The movie then in its essence while remaining unquestioning to the existent structures of power, which are the causes of massive poverty, portrays poverty in its many faced ‘ugliness’. The absence of any attack or question on the basic structures of society and economy endears it to the liberals in the West where it turns out to be a massive hit and favourite. In India however, the elites are agitated simply because the movie portrays the existent underbelly of every glittery city in the country, which they have tried so hard to forget in their collective amnesia of the poor.
Thursday, December 25, 2008
The Mid Year review of the Indian economy was placed in Parliament on
· The overall outlook for the economy is that of cautioned optimism.
· The report forecasts a 7-8% growth rate of
· The fiscal deficit target of 2.5% of
· Inflation rate will ease even further
· It is projected that exports will be adversely affected.
(Source: Review calls for more rate cuts, reforms: Inflation To Continue Fall, Growth To Ease, The Economic Times,
This report comes in the background of the global financial crisis which has also adversely affected the growth prospects of the Indian economy. In this context, we have already seen that the Government has announced a stimulus package, which is aimed at strengthening the economy. It is in this context that the conclusions of the report and its recommendations have to be judged.
As far as the issue of growth is concerned, the report is somewhat optimistic because of five main factors in the Indian economy. Firstly, it is said in the report that the share of services in
Based on the above analysis of the functioning of the Indian economy, the following policy prescriptions have been deduced:
- Since, the threat of inflation has subsided, based on a tight monetary policy, the need of the hour is to pursue an expansionary monetary policy. It is argued that the RBI should announce further cut in the different interest rates. The basic logic behind this is that with the loosening of the monetary policy, money supply or liquidity will increase in the economy on the basis of which, demand will increase.
- It has been mooted in the report as well as several other policy documents of the Government, that infrastructure is a very important element in the overall growth strategy. Therefore, it has been argued that all policy and institutional impediments to private sector investment in infrastructure sector should be removed.
- A logical part of the previous strategy is the Government’s advocacy for accelerating all the pending policy reforms. This is supposed to induce the animal spirits of the investors which will sustain the growth process in the economy.
(Source: The Economic Times,
Let us now look into each aspect of the abovementioned points. Before going into the policy issues, let us first highlight the problems that are plaguing the Indian economy. As a result of the global financial crisis, the Indian stock market has been extremely adversely affected with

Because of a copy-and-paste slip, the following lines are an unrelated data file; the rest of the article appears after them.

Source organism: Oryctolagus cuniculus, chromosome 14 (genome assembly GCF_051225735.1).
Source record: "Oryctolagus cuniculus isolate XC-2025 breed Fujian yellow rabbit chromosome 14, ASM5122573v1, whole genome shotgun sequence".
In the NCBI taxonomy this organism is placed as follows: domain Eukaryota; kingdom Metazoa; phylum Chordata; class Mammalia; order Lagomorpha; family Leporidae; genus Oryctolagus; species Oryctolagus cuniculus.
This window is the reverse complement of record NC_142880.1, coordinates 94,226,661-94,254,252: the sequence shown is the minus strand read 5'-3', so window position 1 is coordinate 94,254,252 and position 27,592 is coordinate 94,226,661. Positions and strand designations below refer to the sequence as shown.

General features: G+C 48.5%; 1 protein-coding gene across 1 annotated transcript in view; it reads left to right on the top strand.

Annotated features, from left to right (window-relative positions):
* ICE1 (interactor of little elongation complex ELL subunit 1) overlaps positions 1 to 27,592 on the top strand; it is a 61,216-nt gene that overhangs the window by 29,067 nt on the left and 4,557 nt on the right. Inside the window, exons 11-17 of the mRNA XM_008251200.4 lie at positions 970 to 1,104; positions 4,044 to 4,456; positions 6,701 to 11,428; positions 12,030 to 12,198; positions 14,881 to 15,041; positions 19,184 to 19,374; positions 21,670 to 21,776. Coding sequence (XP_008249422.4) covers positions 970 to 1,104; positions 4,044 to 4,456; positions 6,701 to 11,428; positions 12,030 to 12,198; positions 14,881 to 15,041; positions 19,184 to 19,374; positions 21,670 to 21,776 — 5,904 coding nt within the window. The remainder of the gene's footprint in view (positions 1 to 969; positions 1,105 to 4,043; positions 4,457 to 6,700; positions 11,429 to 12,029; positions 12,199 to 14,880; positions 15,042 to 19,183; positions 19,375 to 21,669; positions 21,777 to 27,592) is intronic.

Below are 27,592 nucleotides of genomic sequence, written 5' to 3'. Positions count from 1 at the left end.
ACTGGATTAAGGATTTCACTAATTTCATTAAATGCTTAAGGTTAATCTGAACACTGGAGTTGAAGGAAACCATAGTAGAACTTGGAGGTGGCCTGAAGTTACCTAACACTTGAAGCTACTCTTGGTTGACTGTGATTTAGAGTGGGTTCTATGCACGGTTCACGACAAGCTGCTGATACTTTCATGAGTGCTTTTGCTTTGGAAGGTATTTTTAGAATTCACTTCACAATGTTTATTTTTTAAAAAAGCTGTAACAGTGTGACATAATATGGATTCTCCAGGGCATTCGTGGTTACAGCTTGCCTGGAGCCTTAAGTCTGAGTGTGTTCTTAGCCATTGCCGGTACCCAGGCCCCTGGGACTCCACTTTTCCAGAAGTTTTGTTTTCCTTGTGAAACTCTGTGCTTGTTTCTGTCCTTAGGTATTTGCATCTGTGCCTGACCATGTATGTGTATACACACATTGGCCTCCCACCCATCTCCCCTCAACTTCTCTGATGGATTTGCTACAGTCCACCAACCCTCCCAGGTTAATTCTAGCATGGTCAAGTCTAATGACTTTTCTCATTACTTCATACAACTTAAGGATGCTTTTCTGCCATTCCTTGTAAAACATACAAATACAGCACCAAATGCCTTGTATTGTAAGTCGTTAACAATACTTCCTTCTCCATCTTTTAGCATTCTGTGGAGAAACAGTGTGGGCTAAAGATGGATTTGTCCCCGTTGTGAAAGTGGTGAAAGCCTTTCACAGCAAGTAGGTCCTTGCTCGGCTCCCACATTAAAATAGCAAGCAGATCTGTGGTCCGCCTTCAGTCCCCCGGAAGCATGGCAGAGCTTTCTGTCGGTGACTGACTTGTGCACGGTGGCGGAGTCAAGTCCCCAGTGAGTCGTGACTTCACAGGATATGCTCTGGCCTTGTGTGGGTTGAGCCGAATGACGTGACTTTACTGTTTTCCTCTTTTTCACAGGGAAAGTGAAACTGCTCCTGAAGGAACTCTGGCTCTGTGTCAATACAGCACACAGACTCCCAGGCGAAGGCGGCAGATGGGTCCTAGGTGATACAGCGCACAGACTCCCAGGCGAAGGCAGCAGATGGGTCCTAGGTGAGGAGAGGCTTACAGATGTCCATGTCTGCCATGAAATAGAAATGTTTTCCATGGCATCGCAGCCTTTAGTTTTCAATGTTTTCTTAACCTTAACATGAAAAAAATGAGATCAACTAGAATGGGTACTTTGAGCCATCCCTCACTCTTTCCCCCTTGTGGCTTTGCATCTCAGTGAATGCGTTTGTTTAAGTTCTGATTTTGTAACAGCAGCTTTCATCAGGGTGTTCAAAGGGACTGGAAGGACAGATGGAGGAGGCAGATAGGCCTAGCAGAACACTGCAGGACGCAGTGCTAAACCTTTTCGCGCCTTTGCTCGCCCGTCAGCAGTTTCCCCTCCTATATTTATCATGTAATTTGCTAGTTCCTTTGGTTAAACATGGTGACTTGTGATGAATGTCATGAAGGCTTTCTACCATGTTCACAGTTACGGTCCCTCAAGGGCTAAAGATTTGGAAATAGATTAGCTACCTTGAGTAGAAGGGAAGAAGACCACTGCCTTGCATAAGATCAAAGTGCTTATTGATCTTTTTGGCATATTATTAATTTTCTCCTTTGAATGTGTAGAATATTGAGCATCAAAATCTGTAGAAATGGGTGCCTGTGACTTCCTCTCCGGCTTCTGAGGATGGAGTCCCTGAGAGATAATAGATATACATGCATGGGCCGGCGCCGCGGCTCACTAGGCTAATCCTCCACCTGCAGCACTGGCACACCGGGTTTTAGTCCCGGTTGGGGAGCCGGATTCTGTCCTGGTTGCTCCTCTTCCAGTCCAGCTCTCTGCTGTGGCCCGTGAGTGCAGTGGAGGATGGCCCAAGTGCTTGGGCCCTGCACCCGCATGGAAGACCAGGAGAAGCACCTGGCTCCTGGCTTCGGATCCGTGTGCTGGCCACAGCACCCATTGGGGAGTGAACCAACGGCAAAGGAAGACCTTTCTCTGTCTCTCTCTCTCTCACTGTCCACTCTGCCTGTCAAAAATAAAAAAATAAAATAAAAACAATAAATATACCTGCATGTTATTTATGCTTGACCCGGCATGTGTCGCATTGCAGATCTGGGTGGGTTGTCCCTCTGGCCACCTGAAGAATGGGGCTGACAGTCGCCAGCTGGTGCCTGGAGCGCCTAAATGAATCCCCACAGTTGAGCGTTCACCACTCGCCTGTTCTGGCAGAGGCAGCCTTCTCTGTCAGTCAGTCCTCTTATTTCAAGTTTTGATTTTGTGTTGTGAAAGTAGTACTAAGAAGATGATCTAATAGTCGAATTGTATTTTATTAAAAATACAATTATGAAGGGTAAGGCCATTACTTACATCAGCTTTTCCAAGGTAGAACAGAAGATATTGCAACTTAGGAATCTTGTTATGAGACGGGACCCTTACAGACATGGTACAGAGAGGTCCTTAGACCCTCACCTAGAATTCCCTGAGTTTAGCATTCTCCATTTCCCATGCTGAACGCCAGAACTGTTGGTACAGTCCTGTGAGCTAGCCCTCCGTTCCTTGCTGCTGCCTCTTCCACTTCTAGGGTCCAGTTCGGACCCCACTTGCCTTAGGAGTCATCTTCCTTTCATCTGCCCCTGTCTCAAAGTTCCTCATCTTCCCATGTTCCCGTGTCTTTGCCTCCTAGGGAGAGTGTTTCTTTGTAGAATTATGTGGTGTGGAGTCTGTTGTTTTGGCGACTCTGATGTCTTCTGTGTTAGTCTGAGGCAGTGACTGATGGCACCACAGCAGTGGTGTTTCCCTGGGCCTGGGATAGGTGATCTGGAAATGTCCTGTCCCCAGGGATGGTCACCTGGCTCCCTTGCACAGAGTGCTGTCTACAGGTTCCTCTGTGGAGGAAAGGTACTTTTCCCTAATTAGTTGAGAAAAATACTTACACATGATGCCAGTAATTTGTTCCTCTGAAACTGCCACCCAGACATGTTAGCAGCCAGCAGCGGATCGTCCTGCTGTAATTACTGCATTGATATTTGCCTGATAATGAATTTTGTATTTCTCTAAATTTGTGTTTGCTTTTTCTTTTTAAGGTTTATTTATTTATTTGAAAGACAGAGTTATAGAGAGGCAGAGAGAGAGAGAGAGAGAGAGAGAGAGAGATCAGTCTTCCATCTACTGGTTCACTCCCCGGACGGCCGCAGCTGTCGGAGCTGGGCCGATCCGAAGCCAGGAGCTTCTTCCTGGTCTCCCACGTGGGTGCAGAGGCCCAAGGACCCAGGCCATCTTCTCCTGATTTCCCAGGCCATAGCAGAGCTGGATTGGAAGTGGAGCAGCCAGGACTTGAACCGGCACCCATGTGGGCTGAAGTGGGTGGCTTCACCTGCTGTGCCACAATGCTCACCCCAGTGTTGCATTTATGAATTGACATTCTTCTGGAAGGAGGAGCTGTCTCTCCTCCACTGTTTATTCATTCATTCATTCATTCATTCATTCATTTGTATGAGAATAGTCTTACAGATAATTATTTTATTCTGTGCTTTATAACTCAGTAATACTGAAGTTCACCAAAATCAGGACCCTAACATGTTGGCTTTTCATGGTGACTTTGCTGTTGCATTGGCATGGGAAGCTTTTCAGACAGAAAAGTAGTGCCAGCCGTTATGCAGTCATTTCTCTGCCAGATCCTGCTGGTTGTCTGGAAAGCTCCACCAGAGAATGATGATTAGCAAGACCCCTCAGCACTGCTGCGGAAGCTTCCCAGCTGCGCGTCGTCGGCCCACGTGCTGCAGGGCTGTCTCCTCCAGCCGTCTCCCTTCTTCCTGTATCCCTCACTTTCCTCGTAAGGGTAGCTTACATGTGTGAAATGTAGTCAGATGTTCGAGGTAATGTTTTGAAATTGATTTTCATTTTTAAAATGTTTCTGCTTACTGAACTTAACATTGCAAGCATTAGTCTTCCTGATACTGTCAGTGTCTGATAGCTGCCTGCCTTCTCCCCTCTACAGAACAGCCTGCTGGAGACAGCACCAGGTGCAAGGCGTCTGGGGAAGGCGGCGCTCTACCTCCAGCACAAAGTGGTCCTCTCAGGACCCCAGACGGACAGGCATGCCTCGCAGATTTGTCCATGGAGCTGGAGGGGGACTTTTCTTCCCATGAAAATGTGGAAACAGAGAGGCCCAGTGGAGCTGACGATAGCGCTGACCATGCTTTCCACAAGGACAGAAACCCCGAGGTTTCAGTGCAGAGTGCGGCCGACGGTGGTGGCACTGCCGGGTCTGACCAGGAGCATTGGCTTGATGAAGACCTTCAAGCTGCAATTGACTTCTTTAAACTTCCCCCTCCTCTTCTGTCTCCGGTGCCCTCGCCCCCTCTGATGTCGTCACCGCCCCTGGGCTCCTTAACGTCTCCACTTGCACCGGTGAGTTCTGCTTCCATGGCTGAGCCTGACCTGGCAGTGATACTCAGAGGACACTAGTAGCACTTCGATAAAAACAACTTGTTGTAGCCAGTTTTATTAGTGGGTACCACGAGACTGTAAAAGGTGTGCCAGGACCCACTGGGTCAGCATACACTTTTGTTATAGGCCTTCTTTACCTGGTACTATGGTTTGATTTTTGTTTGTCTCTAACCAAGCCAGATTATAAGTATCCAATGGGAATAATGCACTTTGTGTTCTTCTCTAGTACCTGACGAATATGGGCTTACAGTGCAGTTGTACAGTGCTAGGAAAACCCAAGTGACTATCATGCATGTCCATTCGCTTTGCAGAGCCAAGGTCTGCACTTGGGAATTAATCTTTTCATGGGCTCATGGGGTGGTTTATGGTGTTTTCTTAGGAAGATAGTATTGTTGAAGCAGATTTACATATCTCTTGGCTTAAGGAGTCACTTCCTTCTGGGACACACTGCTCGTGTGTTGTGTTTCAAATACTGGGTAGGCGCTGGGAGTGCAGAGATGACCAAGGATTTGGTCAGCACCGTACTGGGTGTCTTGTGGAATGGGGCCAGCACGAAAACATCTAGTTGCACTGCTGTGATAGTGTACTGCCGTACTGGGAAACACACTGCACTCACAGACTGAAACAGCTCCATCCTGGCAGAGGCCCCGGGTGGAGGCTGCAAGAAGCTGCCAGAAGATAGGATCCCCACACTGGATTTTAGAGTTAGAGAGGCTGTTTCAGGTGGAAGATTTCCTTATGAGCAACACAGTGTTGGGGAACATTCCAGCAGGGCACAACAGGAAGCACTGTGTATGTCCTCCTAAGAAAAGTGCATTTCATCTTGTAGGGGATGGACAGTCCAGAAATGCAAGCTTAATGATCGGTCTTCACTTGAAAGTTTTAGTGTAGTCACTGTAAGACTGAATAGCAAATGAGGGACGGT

The second important aspect of the crisis in
Firstly, it is clear from the above that there has been a general problem of demand in the Indian economy, with services also facing a problem of demand. For example, the IT sector, which is the fastest growing sector within the services sector has taken a hit because of the global financial crisis. It is also wrong to visualize the services sector as a homogeneous block, which it is not. While IT is a part of services sector so are housemaids. In case of economic slowdowns it might so happen that people unable to find meaningful jobs crowd in lower end services. This will show itself as a bulging service sector but the well being of the people will hardly increase. So, the argument that since
Secondly, the entire question of monetary policy has been exaggerated in the policy circles in
As far as the question of infrastructure is concerned, two points need to be noted. Firstly, it is nobody’s case to argue against infrastructure building in
The suggestion for even more liberalization of the Indian economy is completely untimely and misplaced. A majority of the problems of the Indian economy today is not in spite of but because of globalization. This is evident from the fact that the problems in the global economy have been imported into the Indian economy as a result of the policies of globalization and liberalization. Even after this, the fact that
The Government’s biggest lacuna in this report as well as its other responses to the crisis is the fact there has been no concern for the unorganized workers and other marginalized sections of the population who are facing the brunt of this crisis. There is very little or no effort on the part of the Government to put purchasing power in the hands of the poor through higher Government spending. The biggest impediment to this is the FRBM Act. In the absence of Government spending as well as higher purchasing power of the poor, the role of the engine of economic growth and sustaining demand automatically goes to the rich and the corporate sector. Thus if the Government is not concerned enough about the rich and their well being and still wants to ensure higher growth, then it is bound to rely more and more on the rich and the corporate sector. As a result the policies of the Government are aimed at wooing the corporate sector to invest or the rich to consume more. The interest cuts on homes, car loans, the demand for removing all constraints on private sector investment in infrastructure are aimed at precisely this. While this may or may not improve the growth in the country, the poor are clearly left out of its benefits. This is because even the employment generated on the basis of the demand pattern of the rich is low and the infrastructure projects in